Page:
My Two Cents: Ball is Back in Tom Allen's Court Now
BLOOMINGTON, Ind. — When it was clear that Kevin Wilson had to go three years ago, Indiana athletic director Fred Glass caught a lot of heat for hiring an unproven Tom Allen to take over the football program at Indiana.
Allen, after all, had only been in Bloomington for a few months, just one season as Wilson's defensive coordinator. Sure, he did great work in that 2016 season and all the players loved him, but he had ZERO experience as a college head coach. He was viewed as more of a high school head coach who ran other people's defenses pretty well on the college level.
So three years ago, it was up to Allen to prove to everyone that Glass had made the right decision. And now, after a third season where Indiana had unusually success by winning eight games — and maybe nine — the ball was back in Glass' court. It was up to him to lock up Allen for a longer term.
Glass did just that, working out a 7-year, $27.3 million deal with Allen on Friday. It was, without question, the right call for Indiana, which desperately needs a successful football program to help add money to the coffers.
And Allen is the right guy. He's proven that.
But now, the ball is back in Tom Allen's court.
Yes, he's done well in changing the culture. And he's done well in recruiting and raising the talent level. But this new deal — with that kind of commitment to dollars and years — will demand even more.
It's great that Indiana finished 5-4 in the Big Ten this year, but let's not forget that all five of those wins came against the five conference teams that WEREN'T bowl eligible this season. They beat Rutgers, Maryland, Northwestern, Nebraska and Purdue, teams that went a combined 8-37 in Big Ten games. Six of those eight wins were against each other.
So that's not the bar to be set. Going forward now, Allen will have to not only beat the other teams in the middle of the conference on a regular basis, but he also will have to get some occasional wins against the big boys.
For instance, here's what needs to happen in the next seven years:
- The Bucket: Indiana has to start controlling this rivalry, which isn't going to be easy with Jeff Brohm running things at Purdue. A 4-3 record the next seven years is the bare minimum of acceptability. I would say 5-2 should be the bar.
- The Big Ten East: We've talked a lot about breaking through the Big Four in the division, the toughest in the country outside of the SEC West, and it's even pretty darn close right now. Indiana lost to Michigan State this year, but finished ahead of them in the final standings to finish fourth. They've passed the Spartans for the moment, and they are certainly trending positively while MSU is a mess. Indiana played Penn State tough this year and gets them at home next year. In the next seven years, IU has to have a 5-2-like winning record against Michigan State and be even or close with Penn State, which is asking a lot, considering they have ONE career win against the Nittany Lions.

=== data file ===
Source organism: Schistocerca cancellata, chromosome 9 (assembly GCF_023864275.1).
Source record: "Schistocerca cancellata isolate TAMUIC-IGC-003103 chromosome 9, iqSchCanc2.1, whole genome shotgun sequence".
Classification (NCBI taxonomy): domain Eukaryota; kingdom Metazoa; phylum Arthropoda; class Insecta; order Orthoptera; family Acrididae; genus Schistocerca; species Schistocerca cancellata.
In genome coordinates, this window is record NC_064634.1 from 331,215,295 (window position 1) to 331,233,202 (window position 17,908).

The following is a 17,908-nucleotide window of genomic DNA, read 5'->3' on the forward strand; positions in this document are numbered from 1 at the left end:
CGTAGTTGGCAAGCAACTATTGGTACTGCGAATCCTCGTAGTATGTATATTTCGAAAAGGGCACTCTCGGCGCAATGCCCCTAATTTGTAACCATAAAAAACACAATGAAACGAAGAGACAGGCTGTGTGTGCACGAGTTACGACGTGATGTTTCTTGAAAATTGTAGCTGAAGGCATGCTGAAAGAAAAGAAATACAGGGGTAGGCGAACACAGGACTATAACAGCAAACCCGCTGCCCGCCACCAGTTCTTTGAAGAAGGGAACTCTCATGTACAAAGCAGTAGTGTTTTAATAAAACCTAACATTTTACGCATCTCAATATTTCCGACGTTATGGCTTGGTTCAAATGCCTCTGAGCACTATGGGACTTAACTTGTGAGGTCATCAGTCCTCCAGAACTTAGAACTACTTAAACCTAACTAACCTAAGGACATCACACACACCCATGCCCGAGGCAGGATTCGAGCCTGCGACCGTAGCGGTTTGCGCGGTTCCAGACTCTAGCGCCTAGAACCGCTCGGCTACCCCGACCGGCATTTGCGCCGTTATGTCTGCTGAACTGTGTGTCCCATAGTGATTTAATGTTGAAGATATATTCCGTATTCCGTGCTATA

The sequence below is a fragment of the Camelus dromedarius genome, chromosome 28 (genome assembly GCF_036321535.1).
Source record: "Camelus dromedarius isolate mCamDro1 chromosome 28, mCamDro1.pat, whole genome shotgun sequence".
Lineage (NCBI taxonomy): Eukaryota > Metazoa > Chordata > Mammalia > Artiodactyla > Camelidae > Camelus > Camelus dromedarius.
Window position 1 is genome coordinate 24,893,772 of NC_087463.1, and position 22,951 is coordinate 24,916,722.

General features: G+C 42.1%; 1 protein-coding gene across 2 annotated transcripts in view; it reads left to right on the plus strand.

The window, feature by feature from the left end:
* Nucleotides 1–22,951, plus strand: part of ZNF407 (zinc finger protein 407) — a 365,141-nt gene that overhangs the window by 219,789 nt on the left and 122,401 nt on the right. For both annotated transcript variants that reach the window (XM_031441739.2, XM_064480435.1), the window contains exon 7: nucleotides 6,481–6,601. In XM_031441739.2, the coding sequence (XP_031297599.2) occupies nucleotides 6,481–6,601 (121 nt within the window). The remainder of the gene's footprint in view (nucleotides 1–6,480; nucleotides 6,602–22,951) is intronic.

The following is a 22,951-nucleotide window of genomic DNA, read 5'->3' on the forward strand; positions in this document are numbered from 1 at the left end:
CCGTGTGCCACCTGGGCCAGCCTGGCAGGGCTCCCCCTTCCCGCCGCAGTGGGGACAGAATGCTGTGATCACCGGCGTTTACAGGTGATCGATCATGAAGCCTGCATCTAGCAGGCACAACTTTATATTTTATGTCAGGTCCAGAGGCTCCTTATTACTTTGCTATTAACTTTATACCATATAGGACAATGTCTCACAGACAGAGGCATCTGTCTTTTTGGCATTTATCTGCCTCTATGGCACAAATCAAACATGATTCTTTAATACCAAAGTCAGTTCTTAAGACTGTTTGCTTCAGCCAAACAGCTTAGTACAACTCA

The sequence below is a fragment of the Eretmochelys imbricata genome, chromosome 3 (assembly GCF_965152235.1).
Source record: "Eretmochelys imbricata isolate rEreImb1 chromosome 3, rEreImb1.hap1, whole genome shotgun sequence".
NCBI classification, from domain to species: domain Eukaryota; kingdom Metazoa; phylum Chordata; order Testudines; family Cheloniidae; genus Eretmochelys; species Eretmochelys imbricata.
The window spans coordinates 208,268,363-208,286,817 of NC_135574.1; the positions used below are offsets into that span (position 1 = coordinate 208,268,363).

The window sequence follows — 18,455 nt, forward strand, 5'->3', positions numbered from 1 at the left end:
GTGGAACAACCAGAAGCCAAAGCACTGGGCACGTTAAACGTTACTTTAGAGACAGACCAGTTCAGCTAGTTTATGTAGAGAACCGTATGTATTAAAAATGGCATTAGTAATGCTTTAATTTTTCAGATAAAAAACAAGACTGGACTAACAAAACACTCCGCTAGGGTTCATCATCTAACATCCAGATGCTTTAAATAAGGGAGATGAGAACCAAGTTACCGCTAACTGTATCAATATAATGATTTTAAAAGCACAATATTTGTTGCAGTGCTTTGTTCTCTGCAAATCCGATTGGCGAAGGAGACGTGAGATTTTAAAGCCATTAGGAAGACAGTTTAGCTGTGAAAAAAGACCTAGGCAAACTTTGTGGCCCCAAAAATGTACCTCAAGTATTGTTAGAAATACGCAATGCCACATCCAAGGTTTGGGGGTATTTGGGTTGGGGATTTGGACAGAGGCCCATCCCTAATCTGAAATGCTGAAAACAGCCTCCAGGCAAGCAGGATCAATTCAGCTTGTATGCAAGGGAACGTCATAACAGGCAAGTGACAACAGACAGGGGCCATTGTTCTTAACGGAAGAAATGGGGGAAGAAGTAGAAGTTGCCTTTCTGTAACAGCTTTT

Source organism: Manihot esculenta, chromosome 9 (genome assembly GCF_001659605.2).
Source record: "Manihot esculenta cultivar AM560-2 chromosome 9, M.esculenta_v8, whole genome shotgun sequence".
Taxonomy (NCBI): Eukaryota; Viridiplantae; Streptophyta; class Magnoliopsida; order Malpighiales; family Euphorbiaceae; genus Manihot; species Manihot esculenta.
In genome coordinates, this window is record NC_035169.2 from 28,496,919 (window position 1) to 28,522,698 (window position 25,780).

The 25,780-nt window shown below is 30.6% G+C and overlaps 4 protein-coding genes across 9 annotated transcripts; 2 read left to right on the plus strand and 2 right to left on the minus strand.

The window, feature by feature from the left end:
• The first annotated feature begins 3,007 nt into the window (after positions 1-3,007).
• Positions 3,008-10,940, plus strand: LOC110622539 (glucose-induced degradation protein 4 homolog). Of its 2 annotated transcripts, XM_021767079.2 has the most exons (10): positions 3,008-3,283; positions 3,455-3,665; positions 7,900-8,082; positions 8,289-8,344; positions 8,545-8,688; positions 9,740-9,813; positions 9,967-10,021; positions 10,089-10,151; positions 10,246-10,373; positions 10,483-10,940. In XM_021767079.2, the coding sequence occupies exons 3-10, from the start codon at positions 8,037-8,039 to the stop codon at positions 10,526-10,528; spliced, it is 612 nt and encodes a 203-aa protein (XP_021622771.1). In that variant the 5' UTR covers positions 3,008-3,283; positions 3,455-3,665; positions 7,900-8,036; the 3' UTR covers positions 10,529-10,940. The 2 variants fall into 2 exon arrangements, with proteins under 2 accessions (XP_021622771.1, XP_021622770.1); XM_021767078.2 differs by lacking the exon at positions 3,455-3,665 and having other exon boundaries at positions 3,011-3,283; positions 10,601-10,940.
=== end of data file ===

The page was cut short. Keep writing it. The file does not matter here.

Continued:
- Ohio State and Michigan: There has to come a time where the Hoosiers can be competitive with these two behemoths. At least once in the next seven years, Allen has to beat each of these guys, and play more competitive games with them. These decades-long losing streaks have to stop.
- The crossover games: Indiana went 3-0 against the Big Ten West for the first time this year. That needs to continue through this contract, or close. We've already discussed Purdue, the crossover constant, but next year it will be all about beating Wisconsin on the road in the season opener on Sept. 5. Illinois is the other game. In 2021, it's Iowa and Minnesota. The Hoosiers need to be better than those guys going forward.
- Nonconference games: Indiana's schedule out of conference remains less than daunting going forward, so these will always be considered must-wins. There are home-and-home series coming up with Cincinnati and Louisville, so those won't be gimmies, but it's good to see those semi-local games on the schedule. Can Allen dominate those? He'll need to.
It will asking a lot, of course, to talk about division titles and conference championships, but shouldn't that always be a goal? Indiana hasn't won the Big Ten since 1967, so maybe it's not a realistic conversation. But we can dream, right?
What Tom Allen has done so far is eliminate the laughingstock aspect of Indiana football. This season, for instance, all 12 weeks were interesting and entertaining. The Ohio State and Michigan losses got ugly late, but there was at least hope during the week. The Michigan State and Penn State losses, quite frankly, could have gone either way.
Tom Allen has won at Indiana by doing it the right way. There's no question he's a good man, and he's hired assistants who buy into his vision. They've recruited well, but it's the same thing there. We celebrated his last two classes as the two best in IU history, and all they were in 2018 and 2019 were 10th-best and 8th-best in the Big Ten.
Going forward under this new deal — and with this stability — that's not going to be good enough. Indiana needs to start having some top-5 classes in the Big Ten.
Can Allen and his staff do that? That remains to be seen, but I wouldn't put it past him.
What we know for sure is that Allen has proven that Glass made the right decision three years ago, and that Glass made the right decision again in doing this new deal.
Now it's up to Tom Allen to prove — once again — that he's worth it.